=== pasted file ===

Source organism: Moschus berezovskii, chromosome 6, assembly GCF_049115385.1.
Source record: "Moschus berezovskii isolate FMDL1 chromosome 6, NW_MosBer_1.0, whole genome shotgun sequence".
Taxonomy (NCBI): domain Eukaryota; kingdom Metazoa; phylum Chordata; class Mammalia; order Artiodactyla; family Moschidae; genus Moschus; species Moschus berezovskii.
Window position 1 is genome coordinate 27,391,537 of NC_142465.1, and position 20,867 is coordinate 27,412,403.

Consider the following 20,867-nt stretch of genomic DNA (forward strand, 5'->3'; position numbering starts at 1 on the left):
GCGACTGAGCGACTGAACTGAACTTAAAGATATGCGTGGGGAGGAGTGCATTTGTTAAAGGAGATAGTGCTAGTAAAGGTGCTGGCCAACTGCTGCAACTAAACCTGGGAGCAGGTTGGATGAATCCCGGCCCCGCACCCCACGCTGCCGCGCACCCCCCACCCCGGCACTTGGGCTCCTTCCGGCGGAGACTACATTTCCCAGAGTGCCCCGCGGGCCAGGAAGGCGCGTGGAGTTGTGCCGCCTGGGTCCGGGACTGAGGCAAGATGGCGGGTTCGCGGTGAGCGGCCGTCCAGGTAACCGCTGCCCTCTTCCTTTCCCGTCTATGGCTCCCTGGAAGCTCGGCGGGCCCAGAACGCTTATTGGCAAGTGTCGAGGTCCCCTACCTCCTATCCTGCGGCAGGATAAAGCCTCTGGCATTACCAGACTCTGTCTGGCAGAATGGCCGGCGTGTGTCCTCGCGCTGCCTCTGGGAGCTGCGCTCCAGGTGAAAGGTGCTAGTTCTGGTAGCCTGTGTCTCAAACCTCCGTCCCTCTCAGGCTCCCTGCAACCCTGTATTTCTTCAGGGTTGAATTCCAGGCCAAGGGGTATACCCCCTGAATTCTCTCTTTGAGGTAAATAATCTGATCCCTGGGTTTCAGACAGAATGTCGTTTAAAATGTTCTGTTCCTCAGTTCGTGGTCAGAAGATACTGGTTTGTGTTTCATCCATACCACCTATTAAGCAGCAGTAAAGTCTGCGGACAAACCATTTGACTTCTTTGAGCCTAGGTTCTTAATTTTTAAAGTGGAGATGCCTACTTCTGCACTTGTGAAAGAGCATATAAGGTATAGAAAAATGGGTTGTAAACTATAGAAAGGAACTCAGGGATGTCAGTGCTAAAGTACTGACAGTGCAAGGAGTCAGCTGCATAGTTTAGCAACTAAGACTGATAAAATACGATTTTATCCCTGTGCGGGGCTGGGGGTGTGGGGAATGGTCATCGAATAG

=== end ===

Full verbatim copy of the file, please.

Source organism: Moschus berezovskii, chromosome 6, assembly GCF_049115385.1.
Source record: "Moschus berezovskii isolate FMDL1 chromosome 6, NW_MosBer_1.0, whole genome shotgun sequence".
Taxonomy (NCBI): domain Eukaryota; kingdom Metazoa; phylum Chordata; class Mammalia; order Artiodactyla; family Moschidae; genus Moschus; species Moschus berezovskii.
Window position 1 is genome coordinate 27,391,537 of NC_142465.1, and position 20,867 is coordinate 27,412,403.

Consider the following 20,867-nt stretch of genomic DNA (forward strand, 5'->3'; position numbering starts at 1 on the left):
GCGACTGAGCGACTGAACTGAACTTAAAGATATGCGTGGGGAGGAGTGCATTTGTTAAAGGAGATAGTGCTAGTAAAGGTGCTGGCCAACTGCTGCAACTAAACCTGGGAGCAGGTTGGATGAATCCCGGCCCCGCACCCCACGCTGCCGCGCACCCCCCACCCCGGCACTTGGGCTCCTTCCGGCGGAGACTACATTTCCCAGAGTGCCCCGCGGGCCAGGAAGGCGCGTGGAGTTGTGCCGCCTGGGTCCGGGACTGAGGCAAGATGGCGGGTTCGCGGTGAGCGGCCGTCCAGGTAACCGCTGCCCTCTTCCTTTCCCGTCTATGGCTCCCTGGAAGCTCGGCGGGCCCAGAACGCTTATTGGCAAGTGTCGAGGTCCCCTACCTCCTATCCTGCGGCAGGATAAAGCCTCTGGCATTACCAGACTCTGTCTGGCAGAATGGCCGGCGTGTGTCCTCGCGCTGCCTCTGGGAGCTGCGCTCCAGGTGAAAGGTGCTAGTTCTGGTAGCCTGTGTCTCAAACCTCCGTCCCTCTCAGGCTCCCTGCAACCCTGTATTTCTTCAGGGTTGAATTCCAGGCCAAGGGGTATACCCCCTGAATTCTCTCTTTGAGGTAAATAATCTGATCCCTGGGTTTCAGACAGAATGTCGTTTAAAATGTTCTGTTCCTCAGTTCGTGGTCAGAAGATACTGGTTTGTGTTTCATCCATACCACCTATTAAGCAGCAGTAAAGTCTGCGGACAAACCATTTGACTTCTTTGAGCCTAGGTTCTTAATTTTTAAAGTGGAGATGCCTACTTCTGCACTTGTGAAAGAGCATATAAGGTATAGAAAAATGGGTTGTAAACTATAGAAAGGAACTCAGGGATGTCAGTGCTAAAGTACTGACAGTGCAAGGAGTCAGCTGCATAGTTTAGCAACTAAGACTGATAAAATACGATTTTATCCCTGTGCGGGGCTGGGGGTGTGGGGAATGGTCATCGAATAG